James Purchase, sworn, deponed—l am a hairdresser, and reside in Ashburton. On Sunday morning last, the 23rd inst., about half-past nine, I left Ashburton on horseback, in company with the deceased George Bland, whose body the jury have just seen. We had each a double barrelled gun, and wore proceeding, in response to an invitation to spend the night at the house of the deceased’s mother, Mrs. Bland, at Greenstreet. We also proposed to go shooting on the following day (the Queen’s Birthday), and also to take part in a pigeon match. We decided after leaving my shop, to go up the river, and about a mile up from the bridge we loaded, thinking to have a shot. Bland’s gun was found to be foul, and neither cap nor priming would discharge it. We decided therefore to keep it, loaded as it was, until we reached George Bland’s mother’s, where we meant to draw the charge. I gave my gun to George, who was the best shot, and for some distance we went on foot, I leading the horses. We chased two ducks up and down the river for a time. We mounted again, and three miles further up we entered a swamp. Here I went on foot, and George was mounted, leading my horse, A swamp hen rose, and I raised the gun which I was carrying to fire. On account of having to raise the hammers, I was not in time to shoot the swamp hen, and I didn’t fire. Another chance was missed in the same way, and Bland said, “ For God’s sake, put those hammers up, and keep your finger on the trigger, or we shall never get a bird.” At his ivisli, though very reluctantly, for I had never carried my hammers at full cock before, 1 followed his instructions and carried the gun with the hammers raised. Another duck rose, and I fired, but missed. It was then that George Bland asked me to come to him for ammunition, as mine was in the pockets of my great coat, which was strapped on my horse behind- the saddle, while he wore his shot-belt round his body. I went between the horses at deceased’s right side, and he poured the charges from the flask into the right barrel of the gun, which was the one that had been discharged, and I rammed them home. The left barrel of the gun was still at full cock, as from the time I fired to the time I went to the deceased I had not let down the hammer of the left barrel. I got a cap from deceased, and was raising the gun with my left hand to put the cap on, when the horses came together and threatened to jam me between them. Fearing an accident with the gun, I stepped back co avoid being crushed between the horses, and in doing so I dragged the gun towards me to clear the horses. In stepping back, the left barrel of the gun went off, but whether the trigger caught in my clothes or hit against my arm, I cannot say. The charge lodged ju the calf of George’s right leg, who immediately said, “ My God, I am shot! ” He then swung round on his horjp, and came down, alighting easily on his feet, He then sat down on the tussocks, and meanwhile the horses had bolted, frightened by the discharge of the gun so near them. I asked him if it was his leg that had been shot, as I saw no marks. He replied that it was his leg. I made him as comfortable as I could, but did not bandage his leg in any way, and I at once made for the nearest house for assistance. The nearest house was that of Mr. Harris, about a mile from the place where George lay. The accident mfjst have happened about one o’clock, I found Mr. Harris trying to stop our horses. He came with me, (bringing some bandages from the house. Others also came. When we reached deceased we found the trousers all saturated with blood, but thp bipod about the wound was all congealed. The drawers about the wound were very tight, the leg having swollen very much. We cut up the trousers, but did not cut the drawers, thinking it -would be unwise to do so until the doctor arrived, iis we feared the bleeding would start afresh. We carried deceased on a dray (which had been procured) to Mr. Maconochie’s house, and meanwhile a messenger had brought Dr. Stewart from Ashburton. Dr. Stewart, who arrived perhaps about three o’clock, ordered deceased’s removal at once to Ashburton. I do not remember that I made a statement to Dr. Stewart of how the accident occurred, but I think I told Mr. Harris. I scarcely remember how I spent the day after the accident, owing to how I felt in regard to it. Deceased and I were close and intimate friends. I have been used to shooting, but I never carried my hammers cocked before, and only did so at George’s urgent request. When I loaded the gun beside him, he pouring in the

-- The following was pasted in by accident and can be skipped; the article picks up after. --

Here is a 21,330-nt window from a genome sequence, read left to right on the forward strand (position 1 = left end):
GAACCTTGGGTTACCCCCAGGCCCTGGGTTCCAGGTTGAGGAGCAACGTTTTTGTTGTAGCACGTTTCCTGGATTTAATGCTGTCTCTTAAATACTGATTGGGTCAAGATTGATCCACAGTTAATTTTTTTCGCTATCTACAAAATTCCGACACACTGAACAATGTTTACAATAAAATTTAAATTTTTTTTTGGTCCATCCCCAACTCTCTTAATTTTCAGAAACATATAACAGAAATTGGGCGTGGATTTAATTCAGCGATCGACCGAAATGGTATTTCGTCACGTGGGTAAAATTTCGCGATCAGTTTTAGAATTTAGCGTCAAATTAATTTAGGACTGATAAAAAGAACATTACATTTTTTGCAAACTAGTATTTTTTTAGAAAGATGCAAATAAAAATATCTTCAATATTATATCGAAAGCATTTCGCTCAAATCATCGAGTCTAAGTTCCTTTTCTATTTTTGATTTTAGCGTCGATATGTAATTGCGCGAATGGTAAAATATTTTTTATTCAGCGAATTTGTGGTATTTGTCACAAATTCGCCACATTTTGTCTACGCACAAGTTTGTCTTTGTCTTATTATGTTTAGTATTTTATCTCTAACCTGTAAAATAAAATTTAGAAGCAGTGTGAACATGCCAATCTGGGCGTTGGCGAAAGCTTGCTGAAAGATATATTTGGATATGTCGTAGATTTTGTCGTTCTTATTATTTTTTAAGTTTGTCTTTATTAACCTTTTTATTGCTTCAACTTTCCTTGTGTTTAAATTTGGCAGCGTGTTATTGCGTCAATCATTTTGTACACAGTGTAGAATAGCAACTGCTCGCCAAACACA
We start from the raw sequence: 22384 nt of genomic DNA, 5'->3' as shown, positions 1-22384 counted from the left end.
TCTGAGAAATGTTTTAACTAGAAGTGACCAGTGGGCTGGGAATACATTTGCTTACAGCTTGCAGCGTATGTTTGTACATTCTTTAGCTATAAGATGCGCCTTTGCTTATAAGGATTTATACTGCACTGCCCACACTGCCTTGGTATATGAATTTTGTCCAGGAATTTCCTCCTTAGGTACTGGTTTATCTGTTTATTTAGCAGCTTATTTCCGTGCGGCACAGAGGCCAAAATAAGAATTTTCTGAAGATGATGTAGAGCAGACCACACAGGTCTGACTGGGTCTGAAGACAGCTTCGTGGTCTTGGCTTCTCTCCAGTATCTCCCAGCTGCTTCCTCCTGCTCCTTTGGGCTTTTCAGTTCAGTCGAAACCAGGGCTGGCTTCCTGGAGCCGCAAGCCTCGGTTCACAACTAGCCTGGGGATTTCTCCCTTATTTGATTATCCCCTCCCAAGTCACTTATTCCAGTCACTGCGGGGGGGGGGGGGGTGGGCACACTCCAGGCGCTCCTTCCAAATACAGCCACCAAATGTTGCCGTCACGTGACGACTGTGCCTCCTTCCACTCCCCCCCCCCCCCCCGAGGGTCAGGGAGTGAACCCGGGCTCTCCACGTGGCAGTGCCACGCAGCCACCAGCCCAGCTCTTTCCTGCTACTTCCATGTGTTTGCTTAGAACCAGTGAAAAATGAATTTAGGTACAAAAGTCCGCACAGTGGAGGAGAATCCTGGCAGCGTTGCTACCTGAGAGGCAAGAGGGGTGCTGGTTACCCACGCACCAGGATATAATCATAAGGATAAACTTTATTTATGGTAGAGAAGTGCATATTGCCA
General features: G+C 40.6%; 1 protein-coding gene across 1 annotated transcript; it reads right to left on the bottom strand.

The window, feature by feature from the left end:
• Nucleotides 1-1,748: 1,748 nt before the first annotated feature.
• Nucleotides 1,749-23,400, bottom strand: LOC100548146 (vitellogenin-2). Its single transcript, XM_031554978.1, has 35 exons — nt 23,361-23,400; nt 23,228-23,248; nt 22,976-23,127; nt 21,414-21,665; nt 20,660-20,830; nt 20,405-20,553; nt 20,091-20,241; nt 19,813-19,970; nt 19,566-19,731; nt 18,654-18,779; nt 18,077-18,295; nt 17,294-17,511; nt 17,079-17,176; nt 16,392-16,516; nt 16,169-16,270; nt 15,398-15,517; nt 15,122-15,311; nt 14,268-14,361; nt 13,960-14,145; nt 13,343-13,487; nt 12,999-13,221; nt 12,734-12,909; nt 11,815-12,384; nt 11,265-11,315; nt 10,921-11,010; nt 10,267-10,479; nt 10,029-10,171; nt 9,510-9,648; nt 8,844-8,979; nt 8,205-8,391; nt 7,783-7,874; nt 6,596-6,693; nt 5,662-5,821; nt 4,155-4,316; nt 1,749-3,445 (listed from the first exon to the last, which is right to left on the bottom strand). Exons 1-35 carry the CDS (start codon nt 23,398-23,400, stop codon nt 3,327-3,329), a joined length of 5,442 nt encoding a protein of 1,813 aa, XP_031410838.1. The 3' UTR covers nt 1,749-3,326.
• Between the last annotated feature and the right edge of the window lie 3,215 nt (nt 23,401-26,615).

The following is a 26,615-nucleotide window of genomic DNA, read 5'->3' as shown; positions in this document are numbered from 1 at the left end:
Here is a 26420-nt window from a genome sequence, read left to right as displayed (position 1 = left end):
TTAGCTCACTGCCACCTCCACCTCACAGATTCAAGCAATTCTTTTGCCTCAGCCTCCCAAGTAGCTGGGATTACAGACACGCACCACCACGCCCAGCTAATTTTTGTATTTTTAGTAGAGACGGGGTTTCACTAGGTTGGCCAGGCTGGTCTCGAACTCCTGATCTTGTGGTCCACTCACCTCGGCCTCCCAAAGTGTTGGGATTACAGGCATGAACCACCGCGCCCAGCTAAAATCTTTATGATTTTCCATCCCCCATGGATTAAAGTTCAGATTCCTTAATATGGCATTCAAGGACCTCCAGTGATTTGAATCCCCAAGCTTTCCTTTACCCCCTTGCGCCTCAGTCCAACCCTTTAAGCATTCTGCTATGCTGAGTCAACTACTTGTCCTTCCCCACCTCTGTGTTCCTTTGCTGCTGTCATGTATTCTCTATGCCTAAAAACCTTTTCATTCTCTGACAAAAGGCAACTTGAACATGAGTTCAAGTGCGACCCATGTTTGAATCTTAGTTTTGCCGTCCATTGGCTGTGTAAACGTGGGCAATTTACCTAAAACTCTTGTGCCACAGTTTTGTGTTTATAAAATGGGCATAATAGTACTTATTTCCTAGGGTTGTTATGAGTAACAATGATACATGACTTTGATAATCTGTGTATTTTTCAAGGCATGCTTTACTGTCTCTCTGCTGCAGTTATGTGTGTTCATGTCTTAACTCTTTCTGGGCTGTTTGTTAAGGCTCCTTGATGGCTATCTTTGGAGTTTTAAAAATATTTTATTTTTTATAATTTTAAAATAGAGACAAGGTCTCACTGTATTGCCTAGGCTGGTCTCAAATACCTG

charge while he sat on his horse, I had quite forgot that the hammer of the left barrell was on full cock. The forgetfulness arose from my habit of carrying my gun being different—namely, with the hammers down. While the left, barrel was on full cock during the ramming home the charge in the right, my own hand and head were in danger. By the .Coroner —I saw no blood bj r deceased when I left him, and I gave him some spirits from the flask we carried to keep him up. I did not know what to do very well, and I thought it was best to g i for assistance.